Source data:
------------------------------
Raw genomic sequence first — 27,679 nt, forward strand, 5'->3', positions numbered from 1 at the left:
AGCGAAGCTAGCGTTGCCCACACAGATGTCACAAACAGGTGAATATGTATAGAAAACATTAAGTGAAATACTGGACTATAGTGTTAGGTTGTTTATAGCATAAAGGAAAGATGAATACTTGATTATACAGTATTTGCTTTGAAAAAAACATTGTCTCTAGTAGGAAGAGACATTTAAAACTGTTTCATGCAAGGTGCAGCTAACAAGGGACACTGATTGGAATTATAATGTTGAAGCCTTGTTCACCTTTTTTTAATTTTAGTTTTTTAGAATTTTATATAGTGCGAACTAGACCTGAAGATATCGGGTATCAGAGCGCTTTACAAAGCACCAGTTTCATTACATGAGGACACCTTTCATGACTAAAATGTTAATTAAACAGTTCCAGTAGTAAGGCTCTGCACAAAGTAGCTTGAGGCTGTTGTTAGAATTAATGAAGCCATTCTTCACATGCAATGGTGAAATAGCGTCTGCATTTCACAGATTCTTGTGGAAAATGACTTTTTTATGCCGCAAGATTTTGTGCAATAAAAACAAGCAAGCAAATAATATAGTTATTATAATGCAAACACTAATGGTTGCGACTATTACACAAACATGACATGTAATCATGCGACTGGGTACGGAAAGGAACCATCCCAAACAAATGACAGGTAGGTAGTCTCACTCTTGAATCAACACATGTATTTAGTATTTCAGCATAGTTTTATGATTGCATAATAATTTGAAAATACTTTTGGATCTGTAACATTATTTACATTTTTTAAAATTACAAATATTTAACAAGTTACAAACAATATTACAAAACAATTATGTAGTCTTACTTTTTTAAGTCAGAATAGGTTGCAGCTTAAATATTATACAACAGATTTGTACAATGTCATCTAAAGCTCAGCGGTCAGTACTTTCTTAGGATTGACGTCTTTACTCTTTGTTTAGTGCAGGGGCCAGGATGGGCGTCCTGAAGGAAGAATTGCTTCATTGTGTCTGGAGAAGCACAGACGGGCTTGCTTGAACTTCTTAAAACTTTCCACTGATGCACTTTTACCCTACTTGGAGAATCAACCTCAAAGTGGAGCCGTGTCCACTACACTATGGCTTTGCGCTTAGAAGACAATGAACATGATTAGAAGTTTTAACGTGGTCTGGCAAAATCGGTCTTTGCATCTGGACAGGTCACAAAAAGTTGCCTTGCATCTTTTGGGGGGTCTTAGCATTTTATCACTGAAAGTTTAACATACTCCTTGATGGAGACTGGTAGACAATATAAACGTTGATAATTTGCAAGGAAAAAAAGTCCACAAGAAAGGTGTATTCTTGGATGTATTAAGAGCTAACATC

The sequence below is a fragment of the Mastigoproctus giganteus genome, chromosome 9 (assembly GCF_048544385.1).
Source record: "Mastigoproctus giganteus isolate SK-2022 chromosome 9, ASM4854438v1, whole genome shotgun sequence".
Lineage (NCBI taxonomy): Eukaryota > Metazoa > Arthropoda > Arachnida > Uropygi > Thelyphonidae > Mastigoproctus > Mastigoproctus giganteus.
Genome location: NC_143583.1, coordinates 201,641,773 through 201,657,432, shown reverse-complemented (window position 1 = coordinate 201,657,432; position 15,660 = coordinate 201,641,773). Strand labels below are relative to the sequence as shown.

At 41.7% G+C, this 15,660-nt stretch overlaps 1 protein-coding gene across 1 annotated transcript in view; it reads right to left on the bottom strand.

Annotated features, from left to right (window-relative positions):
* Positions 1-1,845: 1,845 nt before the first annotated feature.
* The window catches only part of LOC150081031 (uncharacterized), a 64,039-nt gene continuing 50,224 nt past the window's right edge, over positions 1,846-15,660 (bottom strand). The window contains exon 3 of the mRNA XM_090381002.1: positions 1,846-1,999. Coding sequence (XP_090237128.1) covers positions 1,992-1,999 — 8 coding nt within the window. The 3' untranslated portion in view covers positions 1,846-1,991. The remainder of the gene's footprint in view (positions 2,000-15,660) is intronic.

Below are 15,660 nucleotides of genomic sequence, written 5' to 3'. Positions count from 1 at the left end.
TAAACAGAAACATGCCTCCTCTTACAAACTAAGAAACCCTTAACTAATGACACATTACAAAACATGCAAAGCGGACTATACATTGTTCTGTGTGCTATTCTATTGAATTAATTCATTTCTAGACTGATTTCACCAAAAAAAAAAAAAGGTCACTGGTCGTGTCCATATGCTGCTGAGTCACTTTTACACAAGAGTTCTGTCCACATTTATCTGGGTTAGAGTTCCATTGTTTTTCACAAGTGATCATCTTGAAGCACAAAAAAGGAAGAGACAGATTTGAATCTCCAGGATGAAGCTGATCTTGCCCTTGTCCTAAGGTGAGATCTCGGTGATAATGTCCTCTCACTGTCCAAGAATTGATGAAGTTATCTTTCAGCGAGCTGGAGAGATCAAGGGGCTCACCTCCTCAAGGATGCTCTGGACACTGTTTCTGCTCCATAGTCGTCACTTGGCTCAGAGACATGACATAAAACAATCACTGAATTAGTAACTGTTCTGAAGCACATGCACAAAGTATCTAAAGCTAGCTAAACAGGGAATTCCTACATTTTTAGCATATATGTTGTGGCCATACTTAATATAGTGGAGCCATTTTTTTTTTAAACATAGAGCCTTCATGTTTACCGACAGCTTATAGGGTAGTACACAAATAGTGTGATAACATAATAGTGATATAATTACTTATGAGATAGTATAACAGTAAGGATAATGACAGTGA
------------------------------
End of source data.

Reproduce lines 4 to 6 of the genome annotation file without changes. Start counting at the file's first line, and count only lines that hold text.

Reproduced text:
Source record: "Mastigoproctus giganteus isolate SK-2022 chromosome 9, ASM4854438v1, whole genome shotgun sequence".
Lineage (NCBI taxonomy): Eukaryota > Metazoa > Arthropoda > Arachnida > Uropygi > Thelyphonidae > Mastigoproctus > Mastigoproctus giganteus.
Genome location: NC_143583.1, coordinates 201,641,773 through 201,657,432, shown reverse-complemented (window position 1 = coordinate 201,657,432; position 15,660 = coordinate 201,641,773). Strand labels below are relative to the sequence as shown.